In modern-day politics, the terms liberal and conservative evoke certain, preconceived stereotypes about political standing. Blue haired, radical feminist Communists on one end of the spectrum with Bible-thumping homophobes on the other end. Of course, these terms had been radically skewed to meet the demands of the media and political agendas.
George Washington’s Farewell Adress & Political Fears
Even in Washington’s Farewell Address in 1796, these fears about political parties had been clearly outlined. His fears in 1796 had, unfortunately, come true in 2020 with the increased ramifications of the presidential election.
But these preconceived notions haven’t always been so stagnant in American politics. In fact, the current demographic shift has been widely recognized concerning race, particularly as “we find that, by 2032, Hispanic voters will surpass black voters as the largest overall nonwhite voting group. And, by 2036, black voters will make up a larger share of the Democratic coalition than white non college voters. On the other hand, we find that white voters will continue to decline through 2036 as a share of both the Republican and Democratic party coalitions, though this decline will be considerably quicker in fast-growing states such as Arizona and Texas that are already less white” (Brookings).
Evidently, Republicans and Democrats often alternate America’s political alignment with presidential elections, but in the past, these issues were much more convoluted. With such a large influx of immigrants, Democratic political machines rose in power, offering them support in exchange for votes.
Great Depression: Democratic Party Political Realignment
Likewise, with the Great Depression, African American votes, who had aligned themselves with the Republican Party due to Reconstruction and the Civil War, had shifted themselves to the Democratic Party.
New Deal & Vietnam War Impact on American Politics Shift
The New Deal became a huge proponent in determining political parties due to demographics as it revolutionized the power of the federal government. However, in the 1960’s, the Vietnam War caused the Democratic Party to falter due to disagreements within the Party as a result of the controversial War. This change was ignited by the new Republic presidents elected at the time and liberal outbursts towards the Vietnam War. “Young radicals turned away from liberalism in response to the Vietnam War, while moderate Democrats increasingly blamed their party for the rise of lawlessness that had accompanied liberal social change during the decade — especially the explosion of urban rioting that devastated American cities starting in 1964” (American Government).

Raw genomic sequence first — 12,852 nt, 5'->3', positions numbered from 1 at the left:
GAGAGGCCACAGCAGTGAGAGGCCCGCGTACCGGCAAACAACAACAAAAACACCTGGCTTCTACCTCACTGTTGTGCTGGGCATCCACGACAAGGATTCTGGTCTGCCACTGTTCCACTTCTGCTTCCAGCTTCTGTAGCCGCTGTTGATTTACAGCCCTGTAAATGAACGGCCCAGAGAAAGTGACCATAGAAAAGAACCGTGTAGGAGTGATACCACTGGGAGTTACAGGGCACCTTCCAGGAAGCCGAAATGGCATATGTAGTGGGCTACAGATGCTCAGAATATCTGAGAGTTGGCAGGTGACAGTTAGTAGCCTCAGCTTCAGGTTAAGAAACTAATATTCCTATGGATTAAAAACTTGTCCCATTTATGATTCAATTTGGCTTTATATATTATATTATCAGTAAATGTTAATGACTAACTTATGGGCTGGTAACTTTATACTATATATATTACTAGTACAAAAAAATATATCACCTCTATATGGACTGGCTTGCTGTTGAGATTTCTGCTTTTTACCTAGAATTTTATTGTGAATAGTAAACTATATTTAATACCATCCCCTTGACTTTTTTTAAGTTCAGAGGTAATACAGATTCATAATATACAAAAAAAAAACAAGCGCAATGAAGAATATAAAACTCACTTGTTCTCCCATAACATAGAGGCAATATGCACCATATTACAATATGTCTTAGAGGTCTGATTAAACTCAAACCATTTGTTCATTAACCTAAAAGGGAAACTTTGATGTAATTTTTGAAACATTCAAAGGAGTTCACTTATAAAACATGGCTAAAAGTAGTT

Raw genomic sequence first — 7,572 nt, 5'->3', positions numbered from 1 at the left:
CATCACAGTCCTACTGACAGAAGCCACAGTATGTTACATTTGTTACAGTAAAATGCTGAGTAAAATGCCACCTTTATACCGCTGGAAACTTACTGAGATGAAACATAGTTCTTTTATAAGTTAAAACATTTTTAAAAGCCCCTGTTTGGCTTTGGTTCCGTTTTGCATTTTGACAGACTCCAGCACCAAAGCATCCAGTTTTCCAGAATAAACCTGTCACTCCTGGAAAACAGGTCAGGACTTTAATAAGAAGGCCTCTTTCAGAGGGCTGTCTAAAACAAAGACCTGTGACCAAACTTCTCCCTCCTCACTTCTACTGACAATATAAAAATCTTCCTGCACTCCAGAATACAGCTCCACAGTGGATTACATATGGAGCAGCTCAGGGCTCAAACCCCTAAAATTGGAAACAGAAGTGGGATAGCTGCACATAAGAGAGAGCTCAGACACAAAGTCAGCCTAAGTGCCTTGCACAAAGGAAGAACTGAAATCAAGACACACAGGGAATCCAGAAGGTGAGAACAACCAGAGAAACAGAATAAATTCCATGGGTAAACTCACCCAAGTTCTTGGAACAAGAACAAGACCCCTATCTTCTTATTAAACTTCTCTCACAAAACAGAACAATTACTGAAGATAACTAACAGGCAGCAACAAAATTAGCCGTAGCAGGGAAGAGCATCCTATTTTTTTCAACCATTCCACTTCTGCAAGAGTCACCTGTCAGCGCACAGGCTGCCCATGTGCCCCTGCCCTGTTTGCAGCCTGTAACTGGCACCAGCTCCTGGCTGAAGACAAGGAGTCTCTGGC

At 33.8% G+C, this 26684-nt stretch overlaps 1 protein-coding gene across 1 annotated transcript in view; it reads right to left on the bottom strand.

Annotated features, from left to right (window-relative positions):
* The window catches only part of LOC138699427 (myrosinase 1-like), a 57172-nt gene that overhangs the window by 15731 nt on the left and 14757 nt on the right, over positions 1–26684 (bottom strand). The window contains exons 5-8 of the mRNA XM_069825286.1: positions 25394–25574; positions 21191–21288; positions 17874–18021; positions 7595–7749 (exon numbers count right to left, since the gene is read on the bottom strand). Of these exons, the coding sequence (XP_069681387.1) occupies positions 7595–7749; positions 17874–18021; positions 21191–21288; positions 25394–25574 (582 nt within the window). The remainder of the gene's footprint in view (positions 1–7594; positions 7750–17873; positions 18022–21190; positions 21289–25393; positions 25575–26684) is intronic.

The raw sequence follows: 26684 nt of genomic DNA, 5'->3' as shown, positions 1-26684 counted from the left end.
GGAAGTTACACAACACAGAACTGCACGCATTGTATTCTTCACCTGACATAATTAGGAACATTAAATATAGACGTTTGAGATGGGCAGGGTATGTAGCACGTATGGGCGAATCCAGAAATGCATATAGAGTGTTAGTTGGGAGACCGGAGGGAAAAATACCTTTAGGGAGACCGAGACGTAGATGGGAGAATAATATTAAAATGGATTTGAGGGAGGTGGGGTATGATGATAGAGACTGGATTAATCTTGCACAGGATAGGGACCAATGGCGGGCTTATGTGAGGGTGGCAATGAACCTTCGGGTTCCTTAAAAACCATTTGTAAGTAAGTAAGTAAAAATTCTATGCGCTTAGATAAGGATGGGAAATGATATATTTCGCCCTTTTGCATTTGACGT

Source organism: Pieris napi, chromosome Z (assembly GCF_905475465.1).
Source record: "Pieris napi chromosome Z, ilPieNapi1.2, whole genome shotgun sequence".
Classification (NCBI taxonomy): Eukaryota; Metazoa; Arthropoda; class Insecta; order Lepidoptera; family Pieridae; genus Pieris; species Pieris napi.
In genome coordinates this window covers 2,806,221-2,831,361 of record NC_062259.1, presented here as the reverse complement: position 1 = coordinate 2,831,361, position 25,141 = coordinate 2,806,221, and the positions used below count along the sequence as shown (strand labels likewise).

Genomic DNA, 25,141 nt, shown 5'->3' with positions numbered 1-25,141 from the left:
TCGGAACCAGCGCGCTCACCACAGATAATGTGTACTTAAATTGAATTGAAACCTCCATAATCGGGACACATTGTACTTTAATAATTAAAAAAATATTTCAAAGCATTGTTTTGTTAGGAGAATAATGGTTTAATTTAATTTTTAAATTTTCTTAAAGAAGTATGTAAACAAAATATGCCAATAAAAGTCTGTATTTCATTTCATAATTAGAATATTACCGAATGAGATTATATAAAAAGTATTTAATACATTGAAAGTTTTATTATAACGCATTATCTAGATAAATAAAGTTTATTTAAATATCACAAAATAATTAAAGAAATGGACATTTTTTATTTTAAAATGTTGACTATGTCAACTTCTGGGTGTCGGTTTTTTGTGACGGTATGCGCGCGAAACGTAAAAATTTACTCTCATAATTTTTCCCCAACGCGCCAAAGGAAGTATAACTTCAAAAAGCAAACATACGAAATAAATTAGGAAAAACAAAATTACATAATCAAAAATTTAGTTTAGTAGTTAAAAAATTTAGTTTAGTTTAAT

Cold War Impact on American Politics and Party Realignment
1968 became a defining point in American politics, marked by never before seen changes and shift in the political landscape. Eventually, the Democratic party started to regain its prominence during the Cold War. The fluctuation of political realignment became an on and off trend throughout American history, revealing not only America’s flexibility to accommodate for the people but also the initiative of the people.
“American Government.” The Development of Political Parties, http://www.cliffsnotes.com/study-guides/american-government/political-parties/the-development-of-political-parties.
Nelson, Michael. “How Vietnam Broke the Democratic Party.” The New York Times, The New York Times, 28 Mar. 2018, http://www.nytimes.com/2018/03/28/opinion/vietnam-broke-democratic-party.html.
“Party Realignment.” US House of Representatives: History, Art & Archives, history.house.gov/Exhibitions-and-Publications/BAIC/Historical-Essays/Temporary-Farewell/Party-Realignment/.
Sides, John. “How Did the Dramatic Election of 1968 Change U.S. Politics? This New Book Explains.” The Washington Post, WP Company, 25 May 2016, http://www.washingtonpost.com/news/monkey-cage/wp/2016/05/25/how-did-the-1968-election-change-u-s-politics-so-dramatically-this-new-book-explains/.
U.S. Department of State, U.S. Department of State, history.state.gov/milestones/1784-1800/washington-farewell.
Disclaimer: The opinions expressed in this publication are those of the author. They do not purport to reflect the opinions or views of Moosmosis Organization or its members.
© Copyright 2020 Moosmosis – All rights reserved
All rights reserved. This essay or any portion thereof
may not be reproduced or used in any manner whatsoever
without the express written permission of the publisher.